Since the nineteenth century the red cross and red crescent emblems have been used as universal symbols of assistance for armed conflict victims. With the adoption of an additional emblem – the red crystal – a new chapter in their long history has just been written.
The original Geneva Convention, adopted on 22 August 1864, established the red cross emblem. From the beginning, the emblem was a visible sign of the neutral status and the protection granted by international humanitarian law to armed forces’ medical services and volunteers belonging to relief societies for wounded military personnel. At the time, the adoption of a single distinctive symbol appeared to be an essential condition for this protection. By the end of the nineteenth century, however, the red crescent and the red lion and sun  were used by some States and relief societies instead of the red cross. Taking note of the fait accompli, the Geneva Convention for the Amelioration of the Condition of the Wounded and Sick in Armies in the Field of 27 July 1929 granted international recognition to these two additional emblems. The Geneva Conventions of 12 August 1949 subsequently confirmed all three emblems.
The Commentary on Article 38 of the First Geneva Convention of 1949 clearly states that these emblems are intended “to signify one thing only – something which is, however, of immense importance: respect for the individual who suffers and is defenceless, who must be aided, whether friend or enemy, without distinction of nationality, race, religion, class or opinion.”  Despite this assertion, the emblems are sometimes perceived in particular contexts as having a religious or political connotation. This perception is the cause of two major difficulties for the International Red Cross and Red Crescent Movement. First, it challenges the notion that neutrality and impartiality serve as the basis for the activities of all components of the Movement. As a consequence, the emblems are not given the respect they are due, which diminishes the protection afforded those displaying them. Second, it has led some States and relief societies to refuse to adopt any of the existing emblems on the grounds that none is suitable for them. Any such refusal prevents the Movement from attaining true universality, since its statutes lay down the use of one or the other of these symbols as a necessary condition for a National Society to be recognized and to become a full member of the Movement.
In order to correct these two problems, the States party to the Geneva Conventions adopted a third protocol additional to the Conventions at a diplomatic conference held in Geneva from 5 to 8 December 2005. This instrument recognizes an additional emblem – composed of a red frame in the shape of a square on edge on a white ground – commonly referred to as the red crystal. The shape and name of this additional emblem were the result of a long selection process, the goal of which was to come up with a result devoid of any political, religious or other connotation and which could thus be used all over the world. The red crystal is not intended to replace the cross and crescent but to provide a further option.
The persons and entities authorized to display the red crystal are the same as those entitled to use the emblems recognized by the Geneva Conventions of 1949. These include in particular the medical services of the armed forces of States, civilian hospitals with explicit authorization and the various components of the International Red Cross and Red Crescent Movement – namely, the International Committee of the Red Cross (ICRC), the National Societies, and their International Federation. The recognized emblems are equivalent in meaning. They must be treated equally and receive equal protection in the national legislation of States.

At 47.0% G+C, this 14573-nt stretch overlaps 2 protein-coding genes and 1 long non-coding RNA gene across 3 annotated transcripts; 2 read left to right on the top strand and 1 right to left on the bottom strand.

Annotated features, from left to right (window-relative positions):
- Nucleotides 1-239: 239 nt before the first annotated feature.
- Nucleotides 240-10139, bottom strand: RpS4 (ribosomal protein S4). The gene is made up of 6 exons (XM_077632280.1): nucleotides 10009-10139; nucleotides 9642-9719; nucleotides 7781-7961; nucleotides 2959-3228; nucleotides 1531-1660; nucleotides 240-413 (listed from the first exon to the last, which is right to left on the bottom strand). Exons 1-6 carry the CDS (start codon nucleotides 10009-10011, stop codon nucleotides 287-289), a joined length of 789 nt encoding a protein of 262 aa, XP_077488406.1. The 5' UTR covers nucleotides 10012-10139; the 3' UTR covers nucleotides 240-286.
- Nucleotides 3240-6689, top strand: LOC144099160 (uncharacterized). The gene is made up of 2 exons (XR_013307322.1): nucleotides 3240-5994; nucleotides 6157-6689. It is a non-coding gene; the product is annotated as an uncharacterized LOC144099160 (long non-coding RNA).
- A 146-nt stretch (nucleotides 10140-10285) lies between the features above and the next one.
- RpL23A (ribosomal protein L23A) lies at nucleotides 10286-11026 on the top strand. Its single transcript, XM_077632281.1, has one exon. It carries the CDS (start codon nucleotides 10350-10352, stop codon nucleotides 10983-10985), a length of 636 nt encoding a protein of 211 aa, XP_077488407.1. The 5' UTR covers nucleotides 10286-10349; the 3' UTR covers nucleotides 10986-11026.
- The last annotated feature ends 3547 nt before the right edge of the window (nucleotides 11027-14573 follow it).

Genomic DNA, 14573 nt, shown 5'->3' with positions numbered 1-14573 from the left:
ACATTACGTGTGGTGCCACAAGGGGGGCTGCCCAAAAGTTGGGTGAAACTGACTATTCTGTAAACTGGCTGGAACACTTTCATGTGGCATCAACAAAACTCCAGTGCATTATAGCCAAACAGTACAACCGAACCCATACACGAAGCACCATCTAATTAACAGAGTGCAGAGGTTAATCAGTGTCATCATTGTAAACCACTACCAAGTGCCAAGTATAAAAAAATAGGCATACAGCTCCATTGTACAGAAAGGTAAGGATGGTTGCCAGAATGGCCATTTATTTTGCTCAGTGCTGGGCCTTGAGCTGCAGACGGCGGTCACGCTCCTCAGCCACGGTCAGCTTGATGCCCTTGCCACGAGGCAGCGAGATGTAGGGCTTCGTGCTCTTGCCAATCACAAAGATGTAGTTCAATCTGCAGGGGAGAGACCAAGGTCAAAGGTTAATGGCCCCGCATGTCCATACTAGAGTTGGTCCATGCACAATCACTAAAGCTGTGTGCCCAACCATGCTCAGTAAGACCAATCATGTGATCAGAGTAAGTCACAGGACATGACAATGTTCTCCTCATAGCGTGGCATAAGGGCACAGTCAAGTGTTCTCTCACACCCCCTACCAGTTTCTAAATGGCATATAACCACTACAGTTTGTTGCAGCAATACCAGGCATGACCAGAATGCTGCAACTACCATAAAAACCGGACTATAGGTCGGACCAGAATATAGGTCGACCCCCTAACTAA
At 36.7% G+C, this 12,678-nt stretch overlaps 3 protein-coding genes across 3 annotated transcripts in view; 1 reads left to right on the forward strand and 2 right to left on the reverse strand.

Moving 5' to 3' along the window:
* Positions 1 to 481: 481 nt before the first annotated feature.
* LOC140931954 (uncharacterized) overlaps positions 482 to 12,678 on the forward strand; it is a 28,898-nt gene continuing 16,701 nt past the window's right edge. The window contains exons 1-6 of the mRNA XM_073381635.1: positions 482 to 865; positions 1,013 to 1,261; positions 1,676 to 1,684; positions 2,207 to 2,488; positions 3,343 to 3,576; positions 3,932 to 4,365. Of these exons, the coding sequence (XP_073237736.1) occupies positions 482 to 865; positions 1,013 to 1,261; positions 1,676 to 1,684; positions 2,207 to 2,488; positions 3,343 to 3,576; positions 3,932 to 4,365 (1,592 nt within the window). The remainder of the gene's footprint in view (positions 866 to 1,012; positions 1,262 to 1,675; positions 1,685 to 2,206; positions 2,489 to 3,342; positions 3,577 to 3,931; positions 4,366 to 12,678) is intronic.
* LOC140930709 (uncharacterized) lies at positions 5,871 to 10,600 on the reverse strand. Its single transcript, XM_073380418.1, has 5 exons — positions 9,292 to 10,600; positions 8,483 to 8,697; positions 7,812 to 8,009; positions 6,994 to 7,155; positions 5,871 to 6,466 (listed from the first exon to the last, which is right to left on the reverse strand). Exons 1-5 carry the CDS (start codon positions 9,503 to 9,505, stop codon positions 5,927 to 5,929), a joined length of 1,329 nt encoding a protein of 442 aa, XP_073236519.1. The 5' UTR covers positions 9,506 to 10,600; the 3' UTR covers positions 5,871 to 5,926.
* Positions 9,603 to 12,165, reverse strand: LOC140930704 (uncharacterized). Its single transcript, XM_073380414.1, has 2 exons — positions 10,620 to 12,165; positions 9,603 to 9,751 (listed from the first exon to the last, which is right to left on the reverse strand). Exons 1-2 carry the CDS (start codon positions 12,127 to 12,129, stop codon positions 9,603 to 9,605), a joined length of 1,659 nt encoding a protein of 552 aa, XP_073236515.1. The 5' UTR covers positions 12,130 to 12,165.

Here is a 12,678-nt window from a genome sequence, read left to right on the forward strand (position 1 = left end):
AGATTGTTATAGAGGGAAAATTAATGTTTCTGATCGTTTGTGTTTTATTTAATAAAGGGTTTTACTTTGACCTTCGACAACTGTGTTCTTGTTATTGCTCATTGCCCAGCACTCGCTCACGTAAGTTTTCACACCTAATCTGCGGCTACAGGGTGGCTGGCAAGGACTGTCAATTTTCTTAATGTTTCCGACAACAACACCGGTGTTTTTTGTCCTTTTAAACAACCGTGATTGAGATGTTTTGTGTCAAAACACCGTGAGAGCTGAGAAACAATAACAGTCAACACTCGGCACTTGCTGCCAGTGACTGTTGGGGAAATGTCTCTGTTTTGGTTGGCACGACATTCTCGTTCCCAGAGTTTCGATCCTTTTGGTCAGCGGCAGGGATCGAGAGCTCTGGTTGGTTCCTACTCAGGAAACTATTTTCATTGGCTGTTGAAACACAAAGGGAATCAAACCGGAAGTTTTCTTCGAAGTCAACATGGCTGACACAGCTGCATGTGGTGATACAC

The emblems may be employed in two different ways. As a protective device, an emblem is the visible sign of protection conferred by the Geneva Conventions. As an indicative device, an emblem shows that a person or object is linked to the International Red Cross and Red Crescent Movement. Additional Protocol III provides for the red crystal in its pure form to be used as a protective device. If used as an indicative device, however, the red crystal may have incorporated within it one of the emblems recognized by the Geneva Conventions, a combination of these emblems or another emblem which has been in effective use by a State party to Additional Protocol III and was the subject of a communication to the other States Parties and the ICRC prior to the adoption of the Protocol. It is important to note that Additional Protocol III authorizes not only the permanent substitution of the red crystal for the red cross or red crescent as described above, but also temporary use of the red crystal in exceptional circumstances to enhance protection of armed forces’ medical services or to facilitate the work of National Societies.
Additional Protocol III is drawn up in such a way as to prevent any future proliferation of other emblems.
1. The Islamic Republic of Iran – the only State to have employed the red lion and sun – has since abandoned its use.
2. Commentary on Article 38 of the Geneva Convention for the Amelioration of the Condition of the Wounded and Sick in Armed Forces in the Field, 1952, p. 305.
3. Protocol Additional III refers to this additional emblem as the “third Protocol emblem.” However, paragraph 14 of the final act of the diplomatic conference on the adoption of Protocol III specifies in this regard: “Although Protocol III referred to the additional emblem as the ‘third Protocol emblem,’ the ICRC and the [International Federation] informed the Conference that the designation ‘red crystal’ had gained currency and would be introduced formally at the next International Conference of the Red Cross and Red Crescent.”